In coordination with UAW academic locals across the country, UAW 4121 International Solidarity Workgroup members recently organizing an information session with Stacey Gartland, an immigration and nationality lawyer, on proposed changes to F and J visas. If you are interested in watching the session you can view it on Facebook.  

A main takeaway is that public comments really have an effect, because each comment needs to be responded to in some way. It is especially helpful when the comments are different, not based on a template, and refer to a specific point of the proposal. If the proposal cannot be passed through discussion by December 20th it will likely fail and if it cannot be finalized by January 20th it could be overturned, pending election results.

The International Solidarity Working Group has put together the below template for public comments — please take a few minutes today to submit one at this link! Note that DHS must respond to the comments that they receive and thus it is very helpful to submit comments. If possible, please edit the template to personalize your comments. 

TEMPLATE (please personalize): 

I am writing to voice my opposition to this proposed rule.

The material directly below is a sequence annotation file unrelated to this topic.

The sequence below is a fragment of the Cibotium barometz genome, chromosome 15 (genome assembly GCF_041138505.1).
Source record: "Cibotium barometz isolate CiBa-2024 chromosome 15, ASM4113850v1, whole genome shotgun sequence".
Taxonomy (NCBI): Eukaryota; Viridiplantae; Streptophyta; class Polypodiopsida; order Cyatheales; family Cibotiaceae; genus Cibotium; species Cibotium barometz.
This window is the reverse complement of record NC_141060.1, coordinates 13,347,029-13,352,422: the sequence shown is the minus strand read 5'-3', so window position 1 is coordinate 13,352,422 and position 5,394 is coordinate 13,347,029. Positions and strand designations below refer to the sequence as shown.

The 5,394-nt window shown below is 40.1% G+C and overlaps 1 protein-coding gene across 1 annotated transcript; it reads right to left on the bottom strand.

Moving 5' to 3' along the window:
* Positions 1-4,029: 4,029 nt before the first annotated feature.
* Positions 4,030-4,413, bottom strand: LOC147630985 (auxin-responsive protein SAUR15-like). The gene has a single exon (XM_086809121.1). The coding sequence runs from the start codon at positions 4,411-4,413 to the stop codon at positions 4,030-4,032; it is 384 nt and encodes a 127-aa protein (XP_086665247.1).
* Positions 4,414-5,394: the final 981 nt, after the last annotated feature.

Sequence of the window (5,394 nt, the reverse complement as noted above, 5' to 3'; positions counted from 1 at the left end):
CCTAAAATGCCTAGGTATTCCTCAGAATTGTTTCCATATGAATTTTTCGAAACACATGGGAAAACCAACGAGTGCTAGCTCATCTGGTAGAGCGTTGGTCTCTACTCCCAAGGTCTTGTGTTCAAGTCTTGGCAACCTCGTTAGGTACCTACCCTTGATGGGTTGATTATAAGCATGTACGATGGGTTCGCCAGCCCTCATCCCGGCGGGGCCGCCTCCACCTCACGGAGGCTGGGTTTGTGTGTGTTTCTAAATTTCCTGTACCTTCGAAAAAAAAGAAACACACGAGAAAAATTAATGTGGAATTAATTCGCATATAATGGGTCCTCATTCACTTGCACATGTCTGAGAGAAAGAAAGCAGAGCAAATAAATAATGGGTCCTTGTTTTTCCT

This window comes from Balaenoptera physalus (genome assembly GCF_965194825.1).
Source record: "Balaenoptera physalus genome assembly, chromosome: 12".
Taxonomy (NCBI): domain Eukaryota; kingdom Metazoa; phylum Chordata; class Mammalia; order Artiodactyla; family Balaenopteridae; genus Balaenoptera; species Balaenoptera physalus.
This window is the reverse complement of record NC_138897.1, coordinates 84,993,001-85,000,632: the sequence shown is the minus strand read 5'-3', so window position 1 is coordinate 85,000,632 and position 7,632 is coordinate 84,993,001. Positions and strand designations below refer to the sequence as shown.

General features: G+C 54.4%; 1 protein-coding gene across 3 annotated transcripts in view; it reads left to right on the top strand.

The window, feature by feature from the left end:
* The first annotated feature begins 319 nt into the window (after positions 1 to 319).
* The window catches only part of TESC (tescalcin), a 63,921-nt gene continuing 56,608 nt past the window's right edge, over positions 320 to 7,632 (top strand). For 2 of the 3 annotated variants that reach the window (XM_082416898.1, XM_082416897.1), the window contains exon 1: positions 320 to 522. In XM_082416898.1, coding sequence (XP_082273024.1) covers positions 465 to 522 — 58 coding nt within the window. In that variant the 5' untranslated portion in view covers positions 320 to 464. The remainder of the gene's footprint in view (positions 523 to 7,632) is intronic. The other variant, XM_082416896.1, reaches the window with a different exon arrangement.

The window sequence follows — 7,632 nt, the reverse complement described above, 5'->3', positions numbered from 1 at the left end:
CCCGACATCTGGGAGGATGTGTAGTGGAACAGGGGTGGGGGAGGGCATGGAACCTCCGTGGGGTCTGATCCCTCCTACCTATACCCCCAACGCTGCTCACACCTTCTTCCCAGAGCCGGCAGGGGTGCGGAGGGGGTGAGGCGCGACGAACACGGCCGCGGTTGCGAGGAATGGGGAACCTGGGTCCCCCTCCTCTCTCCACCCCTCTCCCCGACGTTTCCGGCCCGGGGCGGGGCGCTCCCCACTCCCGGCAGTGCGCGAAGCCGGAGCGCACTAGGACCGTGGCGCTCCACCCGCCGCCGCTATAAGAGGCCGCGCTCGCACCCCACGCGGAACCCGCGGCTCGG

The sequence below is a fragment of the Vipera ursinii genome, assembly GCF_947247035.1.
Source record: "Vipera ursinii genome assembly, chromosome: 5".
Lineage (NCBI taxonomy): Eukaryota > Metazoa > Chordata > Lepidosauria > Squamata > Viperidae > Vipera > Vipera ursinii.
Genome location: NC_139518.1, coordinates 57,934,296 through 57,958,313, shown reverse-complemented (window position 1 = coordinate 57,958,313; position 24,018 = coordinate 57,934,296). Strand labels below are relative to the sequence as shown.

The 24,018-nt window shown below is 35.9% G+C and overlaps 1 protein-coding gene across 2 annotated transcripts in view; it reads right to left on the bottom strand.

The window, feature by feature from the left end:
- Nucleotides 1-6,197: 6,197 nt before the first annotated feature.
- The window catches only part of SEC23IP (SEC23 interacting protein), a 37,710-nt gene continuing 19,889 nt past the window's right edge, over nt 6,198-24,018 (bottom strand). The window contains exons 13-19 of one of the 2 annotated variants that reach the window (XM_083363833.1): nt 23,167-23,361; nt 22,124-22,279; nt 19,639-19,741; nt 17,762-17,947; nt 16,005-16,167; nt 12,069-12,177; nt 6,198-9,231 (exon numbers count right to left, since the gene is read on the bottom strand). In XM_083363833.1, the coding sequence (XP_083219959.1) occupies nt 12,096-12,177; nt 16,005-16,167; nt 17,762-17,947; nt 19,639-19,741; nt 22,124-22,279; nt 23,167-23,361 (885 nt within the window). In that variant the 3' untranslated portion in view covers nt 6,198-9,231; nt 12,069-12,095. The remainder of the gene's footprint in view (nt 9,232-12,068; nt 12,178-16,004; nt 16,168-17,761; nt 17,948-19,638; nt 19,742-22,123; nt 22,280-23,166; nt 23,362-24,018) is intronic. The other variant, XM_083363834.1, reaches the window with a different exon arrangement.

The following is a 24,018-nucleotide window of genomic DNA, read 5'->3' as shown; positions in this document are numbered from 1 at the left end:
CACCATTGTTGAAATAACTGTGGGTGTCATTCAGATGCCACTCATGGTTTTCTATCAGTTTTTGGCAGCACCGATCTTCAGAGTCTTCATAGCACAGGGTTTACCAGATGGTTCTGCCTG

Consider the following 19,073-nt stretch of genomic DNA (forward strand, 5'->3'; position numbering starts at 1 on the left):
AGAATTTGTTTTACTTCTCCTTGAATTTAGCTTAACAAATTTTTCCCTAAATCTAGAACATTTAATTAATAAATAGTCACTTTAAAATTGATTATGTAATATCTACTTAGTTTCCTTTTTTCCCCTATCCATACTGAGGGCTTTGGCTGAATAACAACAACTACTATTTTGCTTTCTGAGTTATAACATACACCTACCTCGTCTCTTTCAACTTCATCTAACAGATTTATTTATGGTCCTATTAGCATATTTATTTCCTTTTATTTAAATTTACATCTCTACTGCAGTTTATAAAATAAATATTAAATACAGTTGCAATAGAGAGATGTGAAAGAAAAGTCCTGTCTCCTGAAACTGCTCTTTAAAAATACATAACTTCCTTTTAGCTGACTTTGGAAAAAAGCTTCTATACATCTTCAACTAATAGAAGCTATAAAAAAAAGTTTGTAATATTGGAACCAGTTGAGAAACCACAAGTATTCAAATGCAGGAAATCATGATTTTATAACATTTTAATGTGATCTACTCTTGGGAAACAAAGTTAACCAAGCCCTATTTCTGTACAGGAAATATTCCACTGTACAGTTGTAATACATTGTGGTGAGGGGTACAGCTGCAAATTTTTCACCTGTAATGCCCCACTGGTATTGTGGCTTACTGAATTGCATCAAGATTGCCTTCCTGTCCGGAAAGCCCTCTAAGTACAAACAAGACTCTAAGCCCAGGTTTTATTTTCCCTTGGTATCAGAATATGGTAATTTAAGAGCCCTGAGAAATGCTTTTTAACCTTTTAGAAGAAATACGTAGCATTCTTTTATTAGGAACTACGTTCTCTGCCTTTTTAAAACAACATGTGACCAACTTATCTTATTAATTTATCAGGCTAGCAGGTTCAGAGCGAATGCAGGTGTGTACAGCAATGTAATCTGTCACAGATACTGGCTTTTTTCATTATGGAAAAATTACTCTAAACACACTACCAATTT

The proposal would do damage to our ability to conduct high-level research and support instruction for hundreds of thousands of students around the country.  By shortening periods of permission to remain in the United States and forcing international students and scholars to renew their status more often, the rule would discourage international students and others from coming to the United States.  At a time when we need to increase our recruiting efforts around the world, to incentivize people to participate in our shared global fight against COVID-19; continue our work to prevent climate change; innovate in medicine and public health; provide analysis and insight of institutionalized racism and its effects, and in many other ways improve our quality of life and grow the economy, this rule is a step in the wrong direction.

Please take whatever steps are necessary to preserve the current duration of status rules and continue to provide a welcoming and supportive system for international students and scholars to study and work in the U.S.